NIH Research Festival
Human immunodeficiency virus (HIV) infects the central nervous system (CNS) early in the course of disease, which can lead to HIV-induced encephalitis (HIVE/neuroAIDS). Simian-immunodeficiency virus (SIV) infected non-human primates serve as a relevant model for neuroAIDS with pathologic and clinical features reminiscent of HIVE. In a recent study, we isolated a neuropathogenic clone SIVsm804E-CL757 (CL757) from rhesus macaques following four in vivo serial passages. This virus induces SIVE in 50% of the animals with high CSF viral loads and the formation of lesions in the. The aim of this current study was to isolate and identify cellular subsets in the brain that can serve as potential viral reservoirs. Isolation of mononuclear cells from the brains of SIV infected macaques showed that CSF viral load correlated with an increase in the number of mononuclear cells, specifically brain CD4+ memory T cells (mCD4s) and macrophages (MFs), indicating cell infiltration in the brains of animals with SIVE. Using cell sorting and SIV qPCR we show that both mCD4s and MFs harbor viral DNA and corroborated in situ using DNAscope. Virus isolation by co-culturing techniques confirmed productive infection of both cell types. Only in animals exhibiting SIVE/neuroAIDS was SIV DNA detected in MFs. Phylogenetic analysis using gp120 sequences show that SIV variants in MFs and mCD4s are compartmentalized with sequences from the CSF and distinct from sequences in the blood mCD4 cells indicating viral replication within each cellular subset which suggests a previously unanticipated role of mCD4s as a potential reservoir in the brain.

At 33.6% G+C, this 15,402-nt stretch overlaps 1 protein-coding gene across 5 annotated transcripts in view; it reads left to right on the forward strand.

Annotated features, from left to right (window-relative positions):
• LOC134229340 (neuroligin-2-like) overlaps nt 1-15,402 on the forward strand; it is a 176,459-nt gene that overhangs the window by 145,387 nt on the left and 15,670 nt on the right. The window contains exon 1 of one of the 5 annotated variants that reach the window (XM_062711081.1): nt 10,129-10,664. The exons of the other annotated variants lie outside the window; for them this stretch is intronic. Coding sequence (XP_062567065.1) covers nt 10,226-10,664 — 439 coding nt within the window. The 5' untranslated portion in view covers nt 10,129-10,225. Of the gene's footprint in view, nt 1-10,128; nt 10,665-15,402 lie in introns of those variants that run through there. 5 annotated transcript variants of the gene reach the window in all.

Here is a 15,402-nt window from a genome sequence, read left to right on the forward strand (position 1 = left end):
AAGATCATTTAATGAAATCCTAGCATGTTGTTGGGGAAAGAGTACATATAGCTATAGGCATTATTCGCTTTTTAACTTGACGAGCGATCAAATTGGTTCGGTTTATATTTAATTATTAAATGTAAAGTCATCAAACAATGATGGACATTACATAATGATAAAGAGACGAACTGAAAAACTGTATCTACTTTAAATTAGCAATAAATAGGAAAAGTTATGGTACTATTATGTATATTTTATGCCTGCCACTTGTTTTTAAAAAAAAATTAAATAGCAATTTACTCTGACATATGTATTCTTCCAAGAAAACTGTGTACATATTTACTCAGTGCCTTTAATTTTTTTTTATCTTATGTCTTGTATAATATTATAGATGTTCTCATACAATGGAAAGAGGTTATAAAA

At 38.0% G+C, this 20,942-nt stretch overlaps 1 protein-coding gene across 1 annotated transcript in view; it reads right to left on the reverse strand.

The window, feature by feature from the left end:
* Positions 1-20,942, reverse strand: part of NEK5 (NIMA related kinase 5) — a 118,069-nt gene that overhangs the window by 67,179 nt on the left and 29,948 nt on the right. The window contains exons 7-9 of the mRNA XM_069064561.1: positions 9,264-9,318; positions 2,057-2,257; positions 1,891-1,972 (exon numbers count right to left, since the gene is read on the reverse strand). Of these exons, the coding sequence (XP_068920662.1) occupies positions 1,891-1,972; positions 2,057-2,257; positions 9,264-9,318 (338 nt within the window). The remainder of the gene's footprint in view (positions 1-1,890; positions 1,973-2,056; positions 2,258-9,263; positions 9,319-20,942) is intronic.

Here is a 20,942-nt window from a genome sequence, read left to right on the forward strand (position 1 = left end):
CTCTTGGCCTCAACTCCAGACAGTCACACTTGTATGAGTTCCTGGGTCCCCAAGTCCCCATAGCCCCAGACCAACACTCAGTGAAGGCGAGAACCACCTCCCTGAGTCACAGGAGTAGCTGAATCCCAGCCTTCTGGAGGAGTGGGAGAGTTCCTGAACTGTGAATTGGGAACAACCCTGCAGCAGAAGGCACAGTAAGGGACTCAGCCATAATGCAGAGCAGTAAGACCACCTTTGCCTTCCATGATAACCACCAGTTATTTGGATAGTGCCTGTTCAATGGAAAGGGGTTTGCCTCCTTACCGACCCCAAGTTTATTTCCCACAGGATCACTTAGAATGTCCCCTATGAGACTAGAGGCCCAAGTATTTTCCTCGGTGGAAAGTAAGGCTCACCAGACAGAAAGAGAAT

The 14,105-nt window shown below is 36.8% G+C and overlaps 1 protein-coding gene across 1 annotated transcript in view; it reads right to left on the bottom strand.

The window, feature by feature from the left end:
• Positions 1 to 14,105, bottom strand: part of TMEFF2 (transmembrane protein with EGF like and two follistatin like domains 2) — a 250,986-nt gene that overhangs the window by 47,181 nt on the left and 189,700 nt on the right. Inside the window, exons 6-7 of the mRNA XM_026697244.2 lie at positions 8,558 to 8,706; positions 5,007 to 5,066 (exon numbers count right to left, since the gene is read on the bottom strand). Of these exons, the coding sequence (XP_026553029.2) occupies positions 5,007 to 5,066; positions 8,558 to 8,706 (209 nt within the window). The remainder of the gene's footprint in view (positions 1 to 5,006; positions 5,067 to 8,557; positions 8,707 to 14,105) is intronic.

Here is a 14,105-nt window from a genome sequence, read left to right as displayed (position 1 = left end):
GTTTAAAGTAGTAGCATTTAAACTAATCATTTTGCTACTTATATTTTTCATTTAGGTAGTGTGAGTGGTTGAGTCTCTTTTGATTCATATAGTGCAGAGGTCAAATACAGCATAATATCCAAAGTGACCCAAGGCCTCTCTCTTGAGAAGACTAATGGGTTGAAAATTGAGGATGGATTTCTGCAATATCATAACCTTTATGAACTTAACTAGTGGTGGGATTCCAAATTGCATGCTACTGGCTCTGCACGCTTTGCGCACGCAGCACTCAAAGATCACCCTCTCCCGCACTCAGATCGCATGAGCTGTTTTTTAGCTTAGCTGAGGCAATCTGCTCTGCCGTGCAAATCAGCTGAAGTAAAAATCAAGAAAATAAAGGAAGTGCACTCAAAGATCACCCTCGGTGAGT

Scientific Focus Area: Virology
This page was last updated on Friday, March 26, 2021